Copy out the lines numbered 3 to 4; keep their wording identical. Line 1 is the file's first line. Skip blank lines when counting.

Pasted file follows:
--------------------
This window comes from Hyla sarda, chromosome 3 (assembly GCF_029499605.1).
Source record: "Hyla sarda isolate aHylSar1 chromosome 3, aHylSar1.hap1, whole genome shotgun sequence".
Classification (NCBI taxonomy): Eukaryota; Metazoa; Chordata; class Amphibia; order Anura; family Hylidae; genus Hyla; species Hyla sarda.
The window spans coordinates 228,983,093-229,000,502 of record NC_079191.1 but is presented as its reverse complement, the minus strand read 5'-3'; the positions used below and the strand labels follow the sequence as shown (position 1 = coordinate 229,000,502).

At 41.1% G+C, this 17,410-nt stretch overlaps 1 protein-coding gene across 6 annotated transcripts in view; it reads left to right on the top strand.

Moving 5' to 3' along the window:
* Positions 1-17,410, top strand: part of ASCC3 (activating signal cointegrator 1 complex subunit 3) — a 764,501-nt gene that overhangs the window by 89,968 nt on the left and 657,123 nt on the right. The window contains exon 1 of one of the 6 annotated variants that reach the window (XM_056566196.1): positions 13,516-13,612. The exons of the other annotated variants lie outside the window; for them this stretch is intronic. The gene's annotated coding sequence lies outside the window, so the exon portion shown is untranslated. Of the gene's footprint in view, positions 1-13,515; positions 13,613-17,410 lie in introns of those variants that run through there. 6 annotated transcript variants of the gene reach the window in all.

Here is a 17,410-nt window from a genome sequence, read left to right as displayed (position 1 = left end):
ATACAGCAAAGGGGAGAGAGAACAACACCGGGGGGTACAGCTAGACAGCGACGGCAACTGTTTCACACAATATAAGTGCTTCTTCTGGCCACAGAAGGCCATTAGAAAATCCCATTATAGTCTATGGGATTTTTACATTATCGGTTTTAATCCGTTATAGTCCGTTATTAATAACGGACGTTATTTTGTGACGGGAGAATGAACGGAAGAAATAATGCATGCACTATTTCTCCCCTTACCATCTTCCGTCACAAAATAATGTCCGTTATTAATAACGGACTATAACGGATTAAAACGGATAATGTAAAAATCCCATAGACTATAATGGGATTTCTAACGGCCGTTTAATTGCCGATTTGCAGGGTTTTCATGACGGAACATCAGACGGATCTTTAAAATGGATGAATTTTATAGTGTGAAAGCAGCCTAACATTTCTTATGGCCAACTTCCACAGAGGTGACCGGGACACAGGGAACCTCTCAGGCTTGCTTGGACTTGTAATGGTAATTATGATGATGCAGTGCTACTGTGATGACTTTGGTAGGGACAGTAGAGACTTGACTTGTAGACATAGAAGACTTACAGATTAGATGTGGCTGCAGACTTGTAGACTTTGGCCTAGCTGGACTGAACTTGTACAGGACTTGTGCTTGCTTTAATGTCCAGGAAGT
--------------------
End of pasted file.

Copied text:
Classification (NCBI taxonomy): Eukaryota; Metazoa; Chordata; class Amphibia; order Anura; family Hylidae; genus Hyla; species Hyla sarda.
The window spans coordinates 228,983,093-229,000,502 of record NC_079191.1 but is presented as its reverse complement, the minus strand read 5'-3'; the positions used below and the strand labels follow the sequence as shown (position 1 = coordinate 229,000,502).